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Man starts crying on Antiques Roadshow after being told he’s about to become a very rich man

Man starts crying on Antiques Roadshow after being told he’s about to become a very rich man

He had no idea it was so valuable.

A man was in tears after he discovered that an old blanket he'd had slung over the back of a chair was worth a lot of money on Antiques Roadshow.

There's all sorts of things you see on the programme, including Pokémon cards which are apparently old enough to now qualify as antiques.

While sometimes people bring on their seemingly priceless heirlooms and discover they're actually more valueless than anything, sometimes people just get stunned at the value of items they have lying around.

One guest, Ted Kuntz, appeared on PBS' version of Antiques Roadshow in 2001 and ended up crying when he was told what he'd brought on.

Show expert Donald Ellis could barely contain his excitement as he explained the twisted history of a blanket which the man had brought on.

Kuntz said that the blanket had been thrown 'over the back of a chair' for some time, and he had no idea if it was worth any significant amount of money.

He was crying when he realised how valuable it was.
TikTok / roadshowpbs

Ellis said: "Did you notice when you showed this to me I kind of stopped breathing a little bit?

"Do you have a sense at all of what you're looking at here? Are you a wealthy man? Well sir, I'm still a little nervous here.

"On a really bad day, this textile would be worth $350,000 (£275,000). On a good day it's about half a million dollars."

Holy crap.

An astonished Kuntz he 'had no idea' and all this time the blanked 'was laying on the back of a chair'.

"Sir, you have a national treasure. When you walked in with this I just about died. Congratulations," Ellis said of the incredibly valuable piece of cloth, but how could one blanket some bloke had lying around be worth hundreds of thousands of dollars?

The blanket is a genuine piece of history.
TikTok / roadshowpbs

Sadly the reason is rather dark and depressing, as the blanket was a Navajo Ute blanket dating from around the 1850s.

Kuntz claimed that the blanket had been given to his grandmother's foster father by American frontiersman Kit Carson, though that wasn't the direct reason it was so valuable.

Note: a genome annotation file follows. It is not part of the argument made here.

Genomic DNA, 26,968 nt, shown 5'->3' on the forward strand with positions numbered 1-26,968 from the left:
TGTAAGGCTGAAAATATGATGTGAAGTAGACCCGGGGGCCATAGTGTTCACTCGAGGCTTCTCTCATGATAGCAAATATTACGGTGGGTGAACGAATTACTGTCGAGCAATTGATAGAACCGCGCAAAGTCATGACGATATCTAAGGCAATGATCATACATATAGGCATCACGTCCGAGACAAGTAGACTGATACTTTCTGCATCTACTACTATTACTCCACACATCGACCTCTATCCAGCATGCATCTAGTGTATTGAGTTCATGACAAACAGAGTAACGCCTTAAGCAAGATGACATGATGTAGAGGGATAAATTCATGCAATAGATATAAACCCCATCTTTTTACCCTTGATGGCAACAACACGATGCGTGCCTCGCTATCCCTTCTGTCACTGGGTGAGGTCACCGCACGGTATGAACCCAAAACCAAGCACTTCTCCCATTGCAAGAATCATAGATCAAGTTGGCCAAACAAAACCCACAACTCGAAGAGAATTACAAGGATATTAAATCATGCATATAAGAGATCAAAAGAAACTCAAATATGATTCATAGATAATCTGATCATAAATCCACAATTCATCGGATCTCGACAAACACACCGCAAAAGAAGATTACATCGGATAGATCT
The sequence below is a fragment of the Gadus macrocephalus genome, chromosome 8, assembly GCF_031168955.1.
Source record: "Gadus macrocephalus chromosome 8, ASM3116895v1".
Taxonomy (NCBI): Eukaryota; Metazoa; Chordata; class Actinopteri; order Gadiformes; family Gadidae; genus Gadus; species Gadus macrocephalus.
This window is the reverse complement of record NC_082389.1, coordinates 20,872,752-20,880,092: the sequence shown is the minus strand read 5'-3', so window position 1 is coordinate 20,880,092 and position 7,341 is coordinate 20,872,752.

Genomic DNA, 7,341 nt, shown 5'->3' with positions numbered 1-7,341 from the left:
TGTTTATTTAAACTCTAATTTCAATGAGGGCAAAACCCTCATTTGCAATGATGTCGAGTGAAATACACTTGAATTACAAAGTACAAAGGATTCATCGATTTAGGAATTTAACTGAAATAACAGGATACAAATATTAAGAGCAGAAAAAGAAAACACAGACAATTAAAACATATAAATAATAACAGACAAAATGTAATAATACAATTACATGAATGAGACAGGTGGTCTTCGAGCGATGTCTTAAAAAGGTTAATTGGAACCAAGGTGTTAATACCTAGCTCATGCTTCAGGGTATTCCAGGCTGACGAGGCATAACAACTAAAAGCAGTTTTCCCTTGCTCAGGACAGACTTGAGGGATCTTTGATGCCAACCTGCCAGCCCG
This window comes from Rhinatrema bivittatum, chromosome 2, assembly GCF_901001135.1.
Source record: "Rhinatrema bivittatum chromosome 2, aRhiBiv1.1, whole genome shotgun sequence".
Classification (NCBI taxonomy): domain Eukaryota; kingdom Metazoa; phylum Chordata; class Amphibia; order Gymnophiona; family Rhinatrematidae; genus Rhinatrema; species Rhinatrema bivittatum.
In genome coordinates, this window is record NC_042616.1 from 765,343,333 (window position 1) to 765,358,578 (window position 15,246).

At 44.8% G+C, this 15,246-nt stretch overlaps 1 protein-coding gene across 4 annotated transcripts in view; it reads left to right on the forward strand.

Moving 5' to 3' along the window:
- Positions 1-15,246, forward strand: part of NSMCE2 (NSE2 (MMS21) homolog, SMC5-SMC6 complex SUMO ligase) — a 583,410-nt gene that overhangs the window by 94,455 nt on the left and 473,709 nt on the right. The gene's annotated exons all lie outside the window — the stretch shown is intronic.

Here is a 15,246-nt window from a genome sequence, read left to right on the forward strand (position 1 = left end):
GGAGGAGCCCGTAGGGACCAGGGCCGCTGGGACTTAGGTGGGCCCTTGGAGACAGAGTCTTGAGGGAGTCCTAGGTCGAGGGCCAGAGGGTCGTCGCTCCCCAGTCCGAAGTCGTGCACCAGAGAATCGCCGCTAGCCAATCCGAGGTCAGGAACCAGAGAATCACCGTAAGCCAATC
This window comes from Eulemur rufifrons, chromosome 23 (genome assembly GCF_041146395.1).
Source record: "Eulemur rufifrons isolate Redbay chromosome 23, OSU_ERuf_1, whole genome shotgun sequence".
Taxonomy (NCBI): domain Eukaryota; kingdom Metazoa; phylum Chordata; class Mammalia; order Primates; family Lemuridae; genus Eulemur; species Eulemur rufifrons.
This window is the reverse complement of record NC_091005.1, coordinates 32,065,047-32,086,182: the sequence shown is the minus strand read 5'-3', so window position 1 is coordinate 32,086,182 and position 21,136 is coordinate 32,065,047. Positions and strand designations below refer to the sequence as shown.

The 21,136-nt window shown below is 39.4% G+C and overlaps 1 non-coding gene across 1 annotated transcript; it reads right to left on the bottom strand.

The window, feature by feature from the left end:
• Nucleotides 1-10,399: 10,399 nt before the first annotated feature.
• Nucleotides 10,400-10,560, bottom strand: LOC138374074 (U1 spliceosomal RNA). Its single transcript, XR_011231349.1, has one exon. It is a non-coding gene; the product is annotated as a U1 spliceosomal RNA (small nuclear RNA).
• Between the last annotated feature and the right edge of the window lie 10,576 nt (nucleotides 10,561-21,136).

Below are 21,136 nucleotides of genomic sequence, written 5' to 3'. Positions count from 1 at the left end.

Ellis said: "The value of this that I'm giving is not using the Kit Carson provenance.

"Provenance is difficult to ascertain. If we could do research on this and we could prove without a reasonable doubt that Kit Carson did actually own this, the value would increase again."

Kit Carson was a famous frontiersman in his lifetime, but he also participated in brutal action against Native Americans.

In the early 1860s while the American Civil War was raging, Carson was ordered to round up the Mescalero Apaches.

His commanding officer at one point issued the order to kill all men and take all women and children prisoner.

Kit Carson was an American frontiersman who carried out brutal campaigns against Native Americans.
Mathew Brady / Levin C. Handy

Afterwards, Carson oversaw the systematic rounding up of Navajo communities in their ancestral lands around what is now Arizona.

Carson carried out a scorched earth campaign, burning homes and fields in an attempt to starve the indigenous community into submission.

The Navajo community eventually surrendered and Carson then put them on a forced 300-mile march from Arizona to the reservation in New Mexico, on which around 200 died.

The march has since become known as 'The Long Walk of the Navajo', and is considered to have been an act of ethnic cleansing.

The Navajo Ute blanket which had come into the possession of Kuntz ended up being sold for around $450,000 (£353,000) to an anonymous buyer, who donated it to the Detroit Institute of Arts.

Additional words by Kit Roberts.

Featured Image Credit: TikTok / roadshowpbs

Topics: TV and Film, US News, History